Global Game Industry News Blog

Wednesday, April 29, 2009

Thus an Experiment Begins: Programmer Art

I've been prototyping quite a few different game designs recently and have been struggling with not having place-holder graphics that give enough sense of the overall aesthetic of a game concept. Boxes, lines, and colors are useful to an extent, but I've wanted something more before I start recruiting people to help me out with the art side. Plus, there are all sorts of technological issues associated with transitioning to real art created by talented artists that are already taxed for time that I would rather not put off.

Thus, began my new experiment. I started thinking about how much time I invest in the tools that make me a better programmer, designer, writer, etc. What I realized was that I had not put much time or energy into the tools and software that I was using to create art. I use Mellel for writing, TextWrangler for many text editing things, Versions for SVN management, Omnigraffle for diagrams, Bookends for bibliographic and research material, Evernote for research and archival, ScreenFlow for software demonstrations, and even a special program for using Gmail, Twitter, etc. Now, I will cut myself a bit of slack, because I long ago invested in Pixelmator for image editing, but I use only a fraction of its capabilities.

So, I have begun testing out graphics creation and editing tools. Some for bitmap graphics, some for vector graphics, etc. But I've also invested in a small "Bamboo" Wacom tablet. It only makes sense to invest in my tools, right? I ought to pay as much attention to how I'm going about creating graphics as I'm going about selecting a new graphics library. So, I'm going to document the process here. Now of course, I'm tweaking things a bit here. Obviously based on the above software selection, you can tell I don't immediately go for the Microsoft/Adobe solutions, but I try to support independent developers first. Often I find much "sharper" tools as I term them.

So, first on the docket are a selection of indy graphics tools before I launch into those "other" programs, unless I find the cat's meow first!

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Tuesday, April 21, 2009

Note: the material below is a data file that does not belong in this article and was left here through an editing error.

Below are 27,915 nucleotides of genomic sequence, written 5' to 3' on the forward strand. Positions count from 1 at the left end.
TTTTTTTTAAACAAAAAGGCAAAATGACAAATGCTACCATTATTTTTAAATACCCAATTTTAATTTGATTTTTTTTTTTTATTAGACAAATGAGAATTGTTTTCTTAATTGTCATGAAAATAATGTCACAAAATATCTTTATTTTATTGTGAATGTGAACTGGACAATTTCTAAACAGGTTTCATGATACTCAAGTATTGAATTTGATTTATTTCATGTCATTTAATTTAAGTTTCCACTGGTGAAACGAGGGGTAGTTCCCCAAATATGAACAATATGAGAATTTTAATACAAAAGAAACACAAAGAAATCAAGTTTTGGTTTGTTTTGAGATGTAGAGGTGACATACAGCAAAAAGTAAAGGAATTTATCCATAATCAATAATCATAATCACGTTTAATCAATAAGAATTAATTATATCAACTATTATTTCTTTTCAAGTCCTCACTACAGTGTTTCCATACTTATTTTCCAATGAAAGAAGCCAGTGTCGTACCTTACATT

Java? Really?

I recently came upon an article, "Java looked upon as the hottest prospect," to which I thought, "Java? Really?" In a world of AJAX, Ruby, Perl, Python, Lua, and numerous others, Java is still a topic? I know that Java is in wide use on the server side in many places and in many embedded devices like J2ME on cell phones. To quote the article:

Part of the reason, this person says, is that Oracle believes it can make far more from Java than Sun ever did. That is because Sun decided a decade ago virtually to give the software away to make sure it was widely adopted. Many of the Java licences - including one that Sun granted to Nokia - were for 10 years and come up for renewal next year, implying that, in future, Oracle will look to extract a higher price for the technology.

But, if the price is too high, many of these companies may go the way of Apple or Netbook makers and simply begin making devices closer to real computers. Then they can run Linux variants and full blown application development environments. Java was a magic platform bullet, that failed to really arrive, and even on J2ME devices platform variations plague development. What does Java really do that cannot be accomplished with the combination of other technologies? I don't think very much.

What really amazed me about the article was that the real punch line was left for the final paragraph of the article, a mistake that I beat out of my students early in their classes with me. Never, ever, hide the real punch line.

The final big software prize is MySQL, the open-source database program Sun bought last year for $1bn. Oracle's databases handle more massive workloads, but MySQL has been adopted rapidly by next-generation web companies looking to save on cost. With Oracle in charge of MySQL, it could reap revenue from related services contracts while ensuring that the programme does not develop into a more serious rival product.

Yes, MySQL is a much bigger prize than Java. Duh.